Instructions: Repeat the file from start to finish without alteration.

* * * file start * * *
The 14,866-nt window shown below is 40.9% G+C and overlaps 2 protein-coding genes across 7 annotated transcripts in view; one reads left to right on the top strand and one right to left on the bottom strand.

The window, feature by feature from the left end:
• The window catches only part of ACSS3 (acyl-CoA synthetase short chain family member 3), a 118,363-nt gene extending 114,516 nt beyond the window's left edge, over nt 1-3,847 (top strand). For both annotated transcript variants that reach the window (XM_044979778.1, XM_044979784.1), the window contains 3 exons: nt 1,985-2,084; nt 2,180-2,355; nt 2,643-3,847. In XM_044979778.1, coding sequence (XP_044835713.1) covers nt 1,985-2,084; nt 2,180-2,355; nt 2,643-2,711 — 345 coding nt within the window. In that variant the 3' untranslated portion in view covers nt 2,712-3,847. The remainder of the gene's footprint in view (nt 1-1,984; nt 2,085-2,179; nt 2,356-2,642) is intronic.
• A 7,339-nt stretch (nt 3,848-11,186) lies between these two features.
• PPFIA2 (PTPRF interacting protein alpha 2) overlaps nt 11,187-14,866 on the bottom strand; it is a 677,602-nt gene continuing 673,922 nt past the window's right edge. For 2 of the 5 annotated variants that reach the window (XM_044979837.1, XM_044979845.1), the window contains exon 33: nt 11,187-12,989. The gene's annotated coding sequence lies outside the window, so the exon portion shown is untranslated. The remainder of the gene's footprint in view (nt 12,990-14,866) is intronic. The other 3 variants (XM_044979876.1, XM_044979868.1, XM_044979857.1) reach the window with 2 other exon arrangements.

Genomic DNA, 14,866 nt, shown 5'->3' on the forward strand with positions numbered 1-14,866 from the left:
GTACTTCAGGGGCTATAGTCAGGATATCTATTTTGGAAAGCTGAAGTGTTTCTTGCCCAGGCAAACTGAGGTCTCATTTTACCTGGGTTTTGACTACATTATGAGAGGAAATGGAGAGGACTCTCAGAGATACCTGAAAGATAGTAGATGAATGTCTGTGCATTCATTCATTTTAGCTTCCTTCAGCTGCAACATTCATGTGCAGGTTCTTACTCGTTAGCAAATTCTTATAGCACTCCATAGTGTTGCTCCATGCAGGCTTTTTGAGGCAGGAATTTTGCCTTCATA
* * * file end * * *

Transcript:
The 14,866-nt window shown below is 40.9% G+C and overlaps 2 protein-coding genes across 7 annotated transcripts in view; one reads left to right on the top strand and one right to left on the bottom strand.

The window, feature by feature from the left end:
• The window catches only part of ACSS3 (acyl-CoA synthetase short chain family member 3), a 118,363-nt gene extending 114,516 nt beyond the window's left edge, over nt 1-3,847 (top strand). For both annotated transcript variants that reach the window (XM_044979778.1, XM_044979784.1), the window contains 3 exons: nt 1,985-2,084; nt 2,180-2,355; nt 2,643-3,847. In XM_044979778.1, coding sequence (XP_044835713.1) covers nt 1,985-2,084; nt 2,180-2,355; nt 2,643-2,711 — 345 coding nt within the window. In that variant the 3' untranslated portion in view covers nt 2,712-3,847. The remainder of the gene's footprint in view (nt 1-1,984; nt 2,085-2,179; nt 2,356-2,642) is intronic.
• A 7,339-nt stretch (nt 3,848-11,186) lies between these two features.
• PPFIA2 (PTPRF interacting protein alpha 2) overlaps nt 11,187-14,866 on the bottom strand; it is a 677,602-nt gene continuing 673,922 nt past the window's right edge. For 2 of the 5 annotated variants that reach the window (XM_044979837.1, XM_044979845.1), the window contains exon 33: nt 11,187-12,989. The gene's annotated coding sequence lies outside the window, so the exon portion shown is untranslated. The remainder of the gene's footprint in view (nt 12,990-14,866) is intronic. The other 3 variants (XM_044979876.1, XM_044979868.1, XM_044979857.1) reach the window with 2 other exon arrangements.

Genomic DNA, 14,866 nt, shown 5'->3' on the forward strand with positions numbered 1-14,866 from the left:
GTACTTCAGGGGCTATAGTCAGGATATCTATTTTGGAAAGCTGAAGTGTTTCTTGCCCAGGCAAACTGAGGTCTCATTTTACCTGGGTTTTGACTACATTATGAGAGGAAATGGAGAGGACTCTCAGAGATACCTGAAAGATAGTAGATGAATGTCTGTGCATTCATTCATTTTAGCTTCCTTCAGCTGCAACATTCATGTGCAGGTTCTTACTCGTTAGCAAATTCTTATAGCACTCCATAGTGTTGCTCCATGCAGGCTTTTTGAGGCAGGAATTTTGCCTTCATA